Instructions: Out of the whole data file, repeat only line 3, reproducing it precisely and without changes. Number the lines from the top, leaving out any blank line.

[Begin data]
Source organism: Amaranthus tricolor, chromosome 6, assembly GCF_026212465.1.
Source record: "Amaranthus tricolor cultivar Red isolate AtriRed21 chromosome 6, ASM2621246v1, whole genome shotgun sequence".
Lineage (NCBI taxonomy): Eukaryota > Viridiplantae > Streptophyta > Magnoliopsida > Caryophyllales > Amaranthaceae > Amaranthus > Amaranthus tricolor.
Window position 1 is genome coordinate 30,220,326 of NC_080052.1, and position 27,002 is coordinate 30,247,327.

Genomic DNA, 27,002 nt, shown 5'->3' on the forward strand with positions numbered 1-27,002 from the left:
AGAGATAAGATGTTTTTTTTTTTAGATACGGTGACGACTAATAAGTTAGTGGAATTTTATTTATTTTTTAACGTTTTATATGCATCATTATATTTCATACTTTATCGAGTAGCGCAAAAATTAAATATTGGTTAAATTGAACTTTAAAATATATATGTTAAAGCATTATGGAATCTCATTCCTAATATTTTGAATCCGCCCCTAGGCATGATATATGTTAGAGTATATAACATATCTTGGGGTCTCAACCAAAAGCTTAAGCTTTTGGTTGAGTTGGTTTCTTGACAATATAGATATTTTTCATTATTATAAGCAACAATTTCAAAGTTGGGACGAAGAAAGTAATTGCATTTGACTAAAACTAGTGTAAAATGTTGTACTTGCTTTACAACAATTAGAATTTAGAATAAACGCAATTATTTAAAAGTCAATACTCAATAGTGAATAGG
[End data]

Lineage (NCBI taxonomy): Eukaryota > Viridiplantae > Streptophyta > Magnoliopsida > Caryophyllales > Amaranthaceae > Amaranthus > Amaranthus tricolor.